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NFL Playbook: The 49ers Capitalize on Packer Mistakes

by Photo of Taylor Armosino

San Francisco ran their offense to perfection on Sunday. The Packer defense… not so much.

NFL Playbook: The 49ers Capitalize on Packer Mistakes

In this article…

On Sunday, the San Francisco 49ers marched into Lambeau Field and put a beat down on the favored Green Bay Packers 30-22. The score is not necessarily indicative of the direction of the game, as the 49ers led 23-7 in the 4th quarter. Jim Harbaugh's offense hit on all cylinders while Green Bay's defense made a plethora of mistakes. I want to breakdown two crucial mistakes by the Packers defense. One mental, one physical, both of which resulted in touchdowns for the 49ers. 

The first Packer mistake resulted in a 14 yard touchdown pass from Alex Smith to Randy Moss (Yes, that Randy Moss. He's still alive) in the 2nd quarter. Here is the play: 

To begin the play, the 49ers come out with two receivers, two tight ends and halfback Frank Gore in the backfield. San Francisco lines up with quarterback Alex Smith in the shotgun with receivers Michael Crabtree and Randy Moss split out to his left with tight ends Vernon Davis and Delanie Walker split out to his right. Davis lines up on the line of scrimmage on the right side of the ball with Walker split out in a receiver position, while Moss is lined up in the left slot and Crabtree to his left. The 49ers motion Walker (yellow) to the other side of the formation between Moss and Crabtree. Walker's motion brings linebacker DJ Smith (black) to the left side of the formation, causing Green Bay to check into another defense. That is where they make their mistake. 

When Walker motions to the left side of the formation, the 49ers create what is called a "trips" look with three receivers on one side of the formation.

Green Bay checks into what is called a "Cover 3" defense. "Cover 3" is a defense in which three defensive backs play deep while the other four linebackers/defensive backs play underneath. The problem is that on the play the Packers only get two defensive backs deep because second year safety M.D. Jennings makes a mental mistake.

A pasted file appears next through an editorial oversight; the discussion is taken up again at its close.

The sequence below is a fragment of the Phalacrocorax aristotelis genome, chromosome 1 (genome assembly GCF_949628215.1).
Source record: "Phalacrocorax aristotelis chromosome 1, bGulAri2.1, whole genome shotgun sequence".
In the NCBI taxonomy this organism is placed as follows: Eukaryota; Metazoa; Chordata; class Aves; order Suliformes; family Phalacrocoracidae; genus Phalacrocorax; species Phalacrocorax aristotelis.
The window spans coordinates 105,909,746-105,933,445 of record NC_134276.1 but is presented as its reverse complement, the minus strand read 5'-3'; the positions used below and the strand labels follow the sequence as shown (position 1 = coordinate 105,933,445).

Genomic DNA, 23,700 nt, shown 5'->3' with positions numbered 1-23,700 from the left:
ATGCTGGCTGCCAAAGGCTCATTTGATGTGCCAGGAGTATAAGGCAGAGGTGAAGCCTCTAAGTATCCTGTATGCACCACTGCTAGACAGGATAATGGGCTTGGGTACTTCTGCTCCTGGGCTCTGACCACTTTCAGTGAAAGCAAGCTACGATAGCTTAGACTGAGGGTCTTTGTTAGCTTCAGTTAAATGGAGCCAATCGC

The players in red are the three defensive backs that are supposed to play deep. The middle of the field is supposed to be covered by Jennings, but he plays the right side of the field, as you'll see in the photo below. This leaves a gaping hole in the middle of the Packer defense and the 49ers take advantage.  This is what the Packers "Cover 3" look is supposed to look like:

Randy Moss is highlighted in blue, as he is the man who catches the touchdown. Jennings is circled in red, as he is the man who blows the coverage. The two 49er receivers that impact the play are Moss, who is running a post, and Delanie Walker, who is running an "in" route underneath Moss' post. Here is San Francisco's play versus the Packers defense: 

When Walker (yellow) runs his "in" route, he draws both the safety and the linebacker (black arrows) to him in the middle of the field. Because Jennings (red) blows his assignment, there is nobody left to pick up Randy Moss (blue) in the middle of the field, giving Alex Smith a wide open throw. Smith throws the touchdown and the 49ers take a 7-3 lead in the 2nd quarter. 

The second Packer mistake is not a mental error, but it is a showing poor discipline and execution by the Packers defense. Our second play came with 8:41 remaining in the 4th quarter with the 49ers leading 23-15. Poor discipline by the Packers defense resulted in a 23 yard touchdown run by 49ers running back Frank Gore. Here is the play: